Zone (feet)

No
Harvest
Zone2
(feet)

Riparian Management
Zone (feet)

No Harvest
Zone2
(feet)

Intermittent streams

none1

none

75

None

1st and 2nd order streams

501

none

100

25

3rd order streams5

501

none

3004

503

4th order and larger streams5

1501

none

3004

25

Pond <10 acres

501

none

100

None

Lake or Great Pond (>10 acres)

1501

none

300

25

1 Width required under RSA 227-J:9 (basal area law). Within a 12-month period, no more than 50 percent of the basal area may be cut in these areas. Includes ponds less than 10 acres associated with a stream or brook that flows throughout the year.

2 Portion directly adjacent to the water body in which no cutting is recommended. It may be desirable to expand if there are steep slopes (>25%), unstable soils, sensitive wetlands, or exemplary natural communities. Increasing the width of the no-harvest zone will provide greater protection of nontimber values, but will also encumber a larger amount of timber. There may be valid ecological and silvicultural reasons to harvest in the no-harvest zone.

3 A 50-foot, no-harvest zone is recommended for 3rd order streams because of the importance of large woody material on streams of this size.

4 RMZ width on 3rd & 4th order and larger streams and rivers may expand to encompass known wildlife travel corridors, drinking water supply considerations, and the full extent of the 100-year floodplain.

5 For a list of fourth-order and higher streams see N.H. Dept. of Environmental Services Consolidated List of Waterbodies Subject to RSA 483-B.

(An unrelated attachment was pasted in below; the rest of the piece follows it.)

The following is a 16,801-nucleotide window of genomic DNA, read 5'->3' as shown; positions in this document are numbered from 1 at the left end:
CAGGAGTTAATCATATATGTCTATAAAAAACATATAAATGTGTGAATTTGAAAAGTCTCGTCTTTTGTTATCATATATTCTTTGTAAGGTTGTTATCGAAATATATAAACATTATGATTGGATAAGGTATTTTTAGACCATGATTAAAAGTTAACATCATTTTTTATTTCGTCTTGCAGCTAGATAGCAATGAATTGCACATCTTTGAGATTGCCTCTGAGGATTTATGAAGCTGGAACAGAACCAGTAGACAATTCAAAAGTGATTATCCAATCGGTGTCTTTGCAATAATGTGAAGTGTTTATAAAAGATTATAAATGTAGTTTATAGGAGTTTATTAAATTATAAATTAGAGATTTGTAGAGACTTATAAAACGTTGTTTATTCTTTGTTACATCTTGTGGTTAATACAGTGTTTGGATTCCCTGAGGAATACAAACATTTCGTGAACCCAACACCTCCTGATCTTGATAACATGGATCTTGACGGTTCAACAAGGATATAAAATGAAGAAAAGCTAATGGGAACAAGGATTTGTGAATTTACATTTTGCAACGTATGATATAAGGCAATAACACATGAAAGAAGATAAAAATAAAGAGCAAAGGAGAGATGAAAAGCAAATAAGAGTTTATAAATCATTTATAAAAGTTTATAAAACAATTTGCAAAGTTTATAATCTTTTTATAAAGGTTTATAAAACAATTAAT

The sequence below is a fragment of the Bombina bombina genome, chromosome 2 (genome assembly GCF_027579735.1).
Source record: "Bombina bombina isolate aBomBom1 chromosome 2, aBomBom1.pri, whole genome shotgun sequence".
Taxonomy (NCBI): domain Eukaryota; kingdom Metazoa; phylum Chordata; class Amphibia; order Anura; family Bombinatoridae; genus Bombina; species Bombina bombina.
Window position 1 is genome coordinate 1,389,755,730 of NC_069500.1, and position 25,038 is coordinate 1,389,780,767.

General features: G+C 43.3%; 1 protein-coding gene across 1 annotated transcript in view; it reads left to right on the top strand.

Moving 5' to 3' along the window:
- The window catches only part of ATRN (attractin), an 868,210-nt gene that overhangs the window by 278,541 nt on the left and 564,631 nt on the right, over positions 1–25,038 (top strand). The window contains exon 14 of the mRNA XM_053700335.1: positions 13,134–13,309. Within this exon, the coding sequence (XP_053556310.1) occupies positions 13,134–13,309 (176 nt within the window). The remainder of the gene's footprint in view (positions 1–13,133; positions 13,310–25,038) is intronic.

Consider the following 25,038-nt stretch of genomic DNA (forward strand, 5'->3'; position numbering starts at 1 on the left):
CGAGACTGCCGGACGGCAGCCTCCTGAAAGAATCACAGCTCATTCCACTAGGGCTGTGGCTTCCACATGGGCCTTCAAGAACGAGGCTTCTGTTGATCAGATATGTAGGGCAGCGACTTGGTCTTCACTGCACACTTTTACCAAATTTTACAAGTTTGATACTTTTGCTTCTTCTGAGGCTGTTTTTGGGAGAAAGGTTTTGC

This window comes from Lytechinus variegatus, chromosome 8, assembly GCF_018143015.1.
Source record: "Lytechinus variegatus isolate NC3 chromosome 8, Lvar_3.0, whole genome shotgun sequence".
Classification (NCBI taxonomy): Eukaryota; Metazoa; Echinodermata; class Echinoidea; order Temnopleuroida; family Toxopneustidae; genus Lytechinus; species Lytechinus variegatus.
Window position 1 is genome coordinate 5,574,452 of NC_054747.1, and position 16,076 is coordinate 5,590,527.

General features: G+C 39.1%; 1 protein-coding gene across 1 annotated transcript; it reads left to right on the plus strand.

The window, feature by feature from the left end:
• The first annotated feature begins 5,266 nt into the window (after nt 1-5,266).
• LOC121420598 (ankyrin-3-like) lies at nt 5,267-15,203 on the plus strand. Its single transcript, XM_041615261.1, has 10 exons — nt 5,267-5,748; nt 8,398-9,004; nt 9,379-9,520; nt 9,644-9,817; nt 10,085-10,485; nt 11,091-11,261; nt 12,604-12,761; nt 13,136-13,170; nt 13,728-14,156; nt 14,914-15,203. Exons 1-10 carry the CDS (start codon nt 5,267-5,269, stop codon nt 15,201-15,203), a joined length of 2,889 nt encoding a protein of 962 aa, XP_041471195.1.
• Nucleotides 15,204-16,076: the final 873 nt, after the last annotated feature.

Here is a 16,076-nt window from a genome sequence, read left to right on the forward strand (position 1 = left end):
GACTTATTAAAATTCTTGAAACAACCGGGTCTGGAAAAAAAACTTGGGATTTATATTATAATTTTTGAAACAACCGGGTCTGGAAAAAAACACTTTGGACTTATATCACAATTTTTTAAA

OBJECTIVE

Maintain the important ecological functions and values of forested riparian areas.

CONSIDERATIONS

RECOMMENDED PRACTICES

CROSS REFERENCES

2.2 Forest Structure; 2.3 Regeneration Methods; 3.5 Soil Productivity; 4.1 Water Quality; 4.2 Wetlands; 4.4 Stream Crossings and Habitat; 5.2 Invasive Plants; 6.8 Beaver-Created Openings; 6.9 Deer Wintering Areas; 6.10 Woodland Raptor Nest Sites; 6.11 Bald Eagle Winter Roosts; 6.12 Heron Colonies; 6.13 Wildlife Species of Greatest Conservation Need; 7.1 Natural Communities and Protected Plants; 7.3 Vernal Pools.

ADDITIONAL INFORMATION

Chase, V., L. Deming, and F. Latawiec. 1995. Buffers for Wetlands and Surface Waters: A Guidebook for New Hampshire Municipalities. Audubon Society of New Hampshire, Concord, N.H. 80 p.

Leak, W.B., and C.H. Tubbs.1983. Percent crown cover tables for applying in the shelterwood system in New England. USDA For. Serv. Res. Note. NE-313. 4 p.

N.H. Dept. of Environmental Services. 2010. DES Consolidated List of Waterbodies Subject to RSA 483-B, the Comprehensive Shoreland Protection Act. http://des.nh.gov/organization/divisions/water/wetlands/cspa/documents/consolidated_list.pdf Accessed February 8, 2010.

RSA 227-J. Timber Harvesting. http://www.gencourt.state.nh.us/rsa/html/xix-a/227-j/227-j-mrg.htm Accessed May 27, 2010.

RSA 482-A. Fill and Dredge in Wetlands. http://www.gencourt.state.nh.us/rsa/html/l/482-a/482-a-mrg.htm Accessed May 27, 2010.

RSA 483-B. Comprehensive Shoreland Protection Act. http://www.gencourt.state.nh.us/rsa/html/l/483-b/483-b-mrg.htm Accessed May 27, 2010.

Verry, E.S., J.W. Hornbeck, and C.A. Dolloff (eds.). 2000. Riparian Management in Forests of the Continental Eastern United States. Lewis Publishers, Boca Raton, Fla.

4.2 Wetlands << 4.3 Forest Management in Riparian Areas >> 4.4 Stream Crossings and Habitat